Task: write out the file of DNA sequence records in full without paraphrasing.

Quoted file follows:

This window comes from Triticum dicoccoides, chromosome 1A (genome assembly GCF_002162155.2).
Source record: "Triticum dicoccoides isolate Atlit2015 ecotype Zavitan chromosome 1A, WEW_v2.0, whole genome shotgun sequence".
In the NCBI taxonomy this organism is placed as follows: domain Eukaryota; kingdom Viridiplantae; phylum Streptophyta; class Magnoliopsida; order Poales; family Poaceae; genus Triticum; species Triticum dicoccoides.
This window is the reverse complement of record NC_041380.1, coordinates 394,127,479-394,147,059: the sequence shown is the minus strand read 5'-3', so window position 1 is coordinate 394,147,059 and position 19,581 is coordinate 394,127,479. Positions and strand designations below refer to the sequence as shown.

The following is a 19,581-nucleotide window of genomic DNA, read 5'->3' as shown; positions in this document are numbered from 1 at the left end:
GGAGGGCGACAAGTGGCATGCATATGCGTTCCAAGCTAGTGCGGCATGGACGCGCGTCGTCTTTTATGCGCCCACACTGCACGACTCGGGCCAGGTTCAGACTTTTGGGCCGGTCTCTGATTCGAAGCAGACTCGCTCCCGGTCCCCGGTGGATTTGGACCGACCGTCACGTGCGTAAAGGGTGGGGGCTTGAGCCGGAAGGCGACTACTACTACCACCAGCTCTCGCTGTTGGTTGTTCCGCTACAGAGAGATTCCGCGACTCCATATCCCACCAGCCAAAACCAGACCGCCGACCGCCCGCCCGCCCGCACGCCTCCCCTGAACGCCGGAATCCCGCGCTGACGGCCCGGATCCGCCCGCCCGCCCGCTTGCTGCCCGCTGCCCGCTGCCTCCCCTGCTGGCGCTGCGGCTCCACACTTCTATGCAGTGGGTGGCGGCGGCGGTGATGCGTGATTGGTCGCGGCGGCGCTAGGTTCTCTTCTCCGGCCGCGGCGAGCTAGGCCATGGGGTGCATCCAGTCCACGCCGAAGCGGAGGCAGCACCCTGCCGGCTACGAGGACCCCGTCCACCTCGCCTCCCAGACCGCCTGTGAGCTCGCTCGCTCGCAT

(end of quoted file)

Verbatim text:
This window comes from Triticum dicoccoides, chromosome 1A (genome assembly GCF_002162155.2).
Source record: "Triticum dicoccoides isolate Atlit2015 ecotype Zavitan chromosome 1A, WEW_v2.0, whole genome shotgun sequence".
In the NCBI taxonomy this organism is placed as follows: domain Eukaryota; kingdom Viridiplantae; phylum Streptophyta; class Magnoliopsida; order Poales; family Poaceae; genus Triticum; species Triticum dicoccoides.
This window is the reverse complement of record NC_041380.1, coordinates 394,127,479-394,147,059: the sequence shown is the minus strand read 5'-3', so window position 1 is coordinate 394,147,059 and position 19,581 is coordinate 394,127,479. Positions and strand designations below refer to the sequence as shown.

The following is a 19,581-nucleotide window of genomic DNA, read 5'->3' as shown; positions in this document are numbered from 1 at the left end:
GGAGGGCGACAAGTGGCATGCATATGCGTTCCAAGCTAGTGCGGCATGGACGCGCGTCGTCTTTTATGCGCCCACACTGCACGACTCGGGCCAGGTTCAGACTTTTGGGCCGGTCTCTGATTCGAAGCAGACTCGCTCCCGGTCCCCGGTGGATTTGGACCGACCGTCACGTGCGTAAAGGGTGGGGGCTTGAGCCGGAAGGCGACTACTACTACCACCAGCTCTCGCTGTTGGTTGTTCCGCTACAGAGAGATTCCGCGACTCCATATCCCACCAGCCAAAACCAGACCGCCGACCGCCCGCCCGCCCGCACGCCTCCCCTGAACGCCGGAATCCCGCGCTGACGGCCCGGATCCGCCCGCCCGCCCGCTTGCTGCCCGCTGCCCGCTGCCTCCCCTGCTGGCGCTGCGGCTCCACACTTCTATGCAGTGGGTGGCGGCGGCGGTGATGCGTGATTGGTCGCGGCGGCGCTAGGTTCTCTTCTCCGGCCGCGGCGAGCTAGGCCATGGGGTGCATCCAGTCCACGCCGAAGCGGAGGCAGCACCCTGCCGGCTACGAGGACCCCGTCCACCTCGCCTCCCAGACCGCCTGTGAGCTCGCTCGCTCGCAT